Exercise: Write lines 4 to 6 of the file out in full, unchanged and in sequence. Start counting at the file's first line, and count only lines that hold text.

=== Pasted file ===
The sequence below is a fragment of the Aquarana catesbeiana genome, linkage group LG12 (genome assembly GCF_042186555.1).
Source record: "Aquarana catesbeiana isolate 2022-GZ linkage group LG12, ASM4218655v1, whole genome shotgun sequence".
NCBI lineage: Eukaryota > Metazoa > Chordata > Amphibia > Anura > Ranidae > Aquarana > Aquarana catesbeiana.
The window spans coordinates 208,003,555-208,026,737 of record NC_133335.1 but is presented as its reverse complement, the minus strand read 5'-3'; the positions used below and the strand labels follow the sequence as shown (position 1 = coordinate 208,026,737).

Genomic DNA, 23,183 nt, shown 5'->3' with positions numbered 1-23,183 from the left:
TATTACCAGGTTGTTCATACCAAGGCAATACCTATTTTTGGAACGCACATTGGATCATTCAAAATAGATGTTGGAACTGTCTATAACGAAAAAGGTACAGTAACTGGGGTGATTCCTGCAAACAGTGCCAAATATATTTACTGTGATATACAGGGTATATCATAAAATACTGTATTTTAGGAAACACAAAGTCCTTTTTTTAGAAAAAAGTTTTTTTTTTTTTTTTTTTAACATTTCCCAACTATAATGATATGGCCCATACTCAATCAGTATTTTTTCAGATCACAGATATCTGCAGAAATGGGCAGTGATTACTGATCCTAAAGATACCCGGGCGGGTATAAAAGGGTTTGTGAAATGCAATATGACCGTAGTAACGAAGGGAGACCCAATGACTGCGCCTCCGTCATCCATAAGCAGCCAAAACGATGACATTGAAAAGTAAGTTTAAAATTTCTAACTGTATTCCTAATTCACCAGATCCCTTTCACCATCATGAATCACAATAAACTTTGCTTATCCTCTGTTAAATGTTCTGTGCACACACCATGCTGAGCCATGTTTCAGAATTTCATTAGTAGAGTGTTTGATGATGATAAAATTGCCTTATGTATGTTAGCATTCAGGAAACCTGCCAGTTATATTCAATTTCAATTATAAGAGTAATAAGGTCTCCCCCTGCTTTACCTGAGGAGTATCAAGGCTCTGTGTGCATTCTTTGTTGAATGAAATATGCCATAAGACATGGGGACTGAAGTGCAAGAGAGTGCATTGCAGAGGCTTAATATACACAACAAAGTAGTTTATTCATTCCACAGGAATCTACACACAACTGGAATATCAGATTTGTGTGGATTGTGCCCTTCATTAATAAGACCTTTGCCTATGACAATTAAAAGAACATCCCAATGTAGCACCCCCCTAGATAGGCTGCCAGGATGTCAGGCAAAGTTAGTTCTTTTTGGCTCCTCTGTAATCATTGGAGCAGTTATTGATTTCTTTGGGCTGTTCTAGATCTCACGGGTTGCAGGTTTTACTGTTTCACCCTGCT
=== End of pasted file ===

The window spans coordinates 208,003,555-208,026,737 of record NC_133335.1 but is presented as its reverse complement, the minus strand read 5'-3'; the positions used below and the strand labels follow the sequence as shown (position 1 = coordinate 208,026,737).

Genomic DNA, 23,183 nt, shown 5'->3' with positions numbered 1-23,183 from the left:
TATTACCAGGTTGTTCATACCAAGGCAATACCTATTTTTGGAACGCACATTGGATCATTCAAAATAGATGTTGGAACTGTCTATAACGAAAAAGGTACAGTAACTGGGGTGATTCCTGCAAACAGTGCCAAATATATTTACTGTGATATACAGGGTATATCATAAAATACTGTATTTTAGGAAACACAAAGTCCTTTTTTTAGAAAAAAGTTTTTTTTTTTTTTTTTTTAACATTTCCCAACTATAATGATATGGCCCATACTCAATCAGTATTTTTTCAGATCACAGATATCTGCAGAAATGGGCAGTGATTACTGATCCTAAAGATACCCGGGCGGGTATAAAAGGGTTTGTGAAATGCAATATGACCGTAGTAACGAAGGGAGACCCAATGACTGCGCCTCCGTCATCCATAAGCAGCCAAAACGATGACATTGAAAAGTAAGTTTAAAATTTCTAACTGTATTCCTAATTCACCAGATCCCTTTCACCATCATGAATCACAATAAACTTTGCTTATCCTCTGTTAAATGTTCTGTGCACACACCATGCTGAGCCATGTTTCAGAATTTCATTAGTAGAGTGTTTGATGATGATAAAATTGCCTTATGTATGTTAGCATTCAGGAAACCTGCCAGTTATATTCAATTTCAATTATAAGAGTAATAAGGTCTCCCCCTGCTTTACCTGAGGAGTATCAAGGCTCTGTGTGCATTCTTTGTTGAATGAAATATGCCATAAGACATGGGGACTGAAGTGCAAGAGAGTGCATTGCAGAGGCTTAATATACACAACAAAGTAGTTTATTCATTCCACAGGAATCTACACACAACTGGAATATCAGATTTGTGTGGATTGTGCCCTTCATTAATAAGACCTTTGCCTATGACAATTAAAAGAACATCCCAATGTAGCACCCCCCTAGATAGGCTGCCAGGATGTCAGGCAAAGTTAGTTCTTTTTGGCTCCTCTGTAATCATTGGAGCAGTTATTGATTTCTTTGGGCTGTTCTAGATCTCACGGGTTGCAGGTTTTACTGTTTCACCCTGCT